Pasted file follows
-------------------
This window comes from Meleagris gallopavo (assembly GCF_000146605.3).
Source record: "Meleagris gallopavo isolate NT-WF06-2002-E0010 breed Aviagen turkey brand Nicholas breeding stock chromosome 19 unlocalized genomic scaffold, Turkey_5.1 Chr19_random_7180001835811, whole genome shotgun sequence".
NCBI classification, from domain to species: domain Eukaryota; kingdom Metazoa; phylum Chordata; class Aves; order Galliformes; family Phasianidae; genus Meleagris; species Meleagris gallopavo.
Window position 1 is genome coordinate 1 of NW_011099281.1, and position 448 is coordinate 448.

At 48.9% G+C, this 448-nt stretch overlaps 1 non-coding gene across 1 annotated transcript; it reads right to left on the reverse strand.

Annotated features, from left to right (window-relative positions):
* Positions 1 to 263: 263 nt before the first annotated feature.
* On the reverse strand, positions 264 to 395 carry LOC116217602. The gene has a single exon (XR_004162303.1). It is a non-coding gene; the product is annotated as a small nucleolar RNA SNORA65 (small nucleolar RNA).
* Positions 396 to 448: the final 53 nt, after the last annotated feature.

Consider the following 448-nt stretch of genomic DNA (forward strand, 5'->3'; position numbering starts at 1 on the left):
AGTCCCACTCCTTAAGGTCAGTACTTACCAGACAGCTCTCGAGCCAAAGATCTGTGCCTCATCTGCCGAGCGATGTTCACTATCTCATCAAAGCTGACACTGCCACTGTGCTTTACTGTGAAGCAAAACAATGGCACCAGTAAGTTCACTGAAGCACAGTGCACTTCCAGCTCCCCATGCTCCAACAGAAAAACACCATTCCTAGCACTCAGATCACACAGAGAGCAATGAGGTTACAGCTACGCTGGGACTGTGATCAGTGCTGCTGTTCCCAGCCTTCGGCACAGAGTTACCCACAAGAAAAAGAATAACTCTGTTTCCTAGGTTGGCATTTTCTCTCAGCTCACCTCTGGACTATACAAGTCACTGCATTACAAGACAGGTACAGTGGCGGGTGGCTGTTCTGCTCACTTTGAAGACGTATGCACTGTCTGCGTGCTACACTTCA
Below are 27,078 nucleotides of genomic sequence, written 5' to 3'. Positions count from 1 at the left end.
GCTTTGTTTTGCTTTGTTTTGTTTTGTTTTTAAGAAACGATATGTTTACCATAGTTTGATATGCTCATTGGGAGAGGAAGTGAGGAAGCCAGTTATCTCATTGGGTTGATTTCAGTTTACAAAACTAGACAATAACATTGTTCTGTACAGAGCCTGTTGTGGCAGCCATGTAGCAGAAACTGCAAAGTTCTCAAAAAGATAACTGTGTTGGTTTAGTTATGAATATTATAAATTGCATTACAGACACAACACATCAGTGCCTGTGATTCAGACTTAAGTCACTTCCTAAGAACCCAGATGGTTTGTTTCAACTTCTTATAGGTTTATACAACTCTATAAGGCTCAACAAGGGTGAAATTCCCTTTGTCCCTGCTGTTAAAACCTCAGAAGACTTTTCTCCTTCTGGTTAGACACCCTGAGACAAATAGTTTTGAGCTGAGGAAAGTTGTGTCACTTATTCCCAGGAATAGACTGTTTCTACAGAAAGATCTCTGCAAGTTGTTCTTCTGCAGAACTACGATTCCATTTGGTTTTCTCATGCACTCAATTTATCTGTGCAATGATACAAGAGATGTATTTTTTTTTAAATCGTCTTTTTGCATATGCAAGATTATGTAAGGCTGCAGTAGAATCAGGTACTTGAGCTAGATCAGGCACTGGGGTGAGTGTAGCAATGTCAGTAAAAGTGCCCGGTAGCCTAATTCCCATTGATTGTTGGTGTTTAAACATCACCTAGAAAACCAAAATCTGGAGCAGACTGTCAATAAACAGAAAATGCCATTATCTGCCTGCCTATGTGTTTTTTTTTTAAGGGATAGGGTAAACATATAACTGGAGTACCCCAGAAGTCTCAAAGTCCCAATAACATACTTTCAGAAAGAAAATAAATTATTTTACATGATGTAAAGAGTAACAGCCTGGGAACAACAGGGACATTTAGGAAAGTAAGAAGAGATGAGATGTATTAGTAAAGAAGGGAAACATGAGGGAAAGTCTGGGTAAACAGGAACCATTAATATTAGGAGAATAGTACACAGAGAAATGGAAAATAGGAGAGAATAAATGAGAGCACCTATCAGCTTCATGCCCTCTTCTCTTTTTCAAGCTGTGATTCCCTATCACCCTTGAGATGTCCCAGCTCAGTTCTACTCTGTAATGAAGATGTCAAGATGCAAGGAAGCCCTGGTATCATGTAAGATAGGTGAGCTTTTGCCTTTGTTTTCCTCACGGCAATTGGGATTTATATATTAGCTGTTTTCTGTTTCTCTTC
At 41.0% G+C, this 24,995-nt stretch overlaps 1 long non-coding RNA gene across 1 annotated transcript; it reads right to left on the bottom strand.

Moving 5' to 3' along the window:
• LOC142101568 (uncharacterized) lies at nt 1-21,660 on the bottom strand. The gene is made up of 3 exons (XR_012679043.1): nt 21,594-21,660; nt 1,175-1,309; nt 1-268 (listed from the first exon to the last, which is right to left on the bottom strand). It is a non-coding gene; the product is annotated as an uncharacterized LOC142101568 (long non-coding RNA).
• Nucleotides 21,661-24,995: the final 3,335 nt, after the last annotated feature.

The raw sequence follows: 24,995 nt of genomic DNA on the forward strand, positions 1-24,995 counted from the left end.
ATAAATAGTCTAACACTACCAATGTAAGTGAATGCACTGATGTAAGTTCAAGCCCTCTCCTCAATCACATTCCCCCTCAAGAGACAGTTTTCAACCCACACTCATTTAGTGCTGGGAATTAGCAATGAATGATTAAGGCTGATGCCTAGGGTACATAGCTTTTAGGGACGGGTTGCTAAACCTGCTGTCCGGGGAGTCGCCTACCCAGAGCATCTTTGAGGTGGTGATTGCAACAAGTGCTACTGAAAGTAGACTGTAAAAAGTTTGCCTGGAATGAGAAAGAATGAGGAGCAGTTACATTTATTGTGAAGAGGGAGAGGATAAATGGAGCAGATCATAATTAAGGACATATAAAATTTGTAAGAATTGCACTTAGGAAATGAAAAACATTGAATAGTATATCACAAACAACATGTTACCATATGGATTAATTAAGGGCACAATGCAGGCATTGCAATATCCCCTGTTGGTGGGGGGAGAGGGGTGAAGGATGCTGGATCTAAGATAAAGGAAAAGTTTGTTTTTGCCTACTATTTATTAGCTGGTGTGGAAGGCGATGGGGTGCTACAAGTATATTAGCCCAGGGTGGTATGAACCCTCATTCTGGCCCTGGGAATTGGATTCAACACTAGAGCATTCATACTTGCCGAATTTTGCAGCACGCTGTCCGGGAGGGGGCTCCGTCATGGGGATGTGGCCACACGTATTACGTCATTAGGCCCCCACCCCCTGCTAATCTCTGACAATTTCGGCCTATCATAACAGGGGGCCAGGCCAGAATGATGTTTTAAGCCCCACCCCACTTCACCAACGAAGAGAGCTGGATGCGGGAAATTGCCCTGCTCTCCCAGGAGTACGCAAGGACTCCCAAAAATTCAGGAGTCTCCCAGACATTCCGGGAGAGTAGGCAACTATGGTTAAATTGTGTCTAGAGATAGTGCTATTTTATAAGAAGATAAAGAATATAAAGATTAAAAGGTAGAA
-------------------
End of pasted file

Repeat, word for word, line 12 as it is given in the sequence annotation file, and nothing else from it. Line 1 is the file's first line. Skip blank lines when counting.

Below are 27,078 nucleotides of genomic sequence, written 5' to 3'. Positions count from 1 at the left end.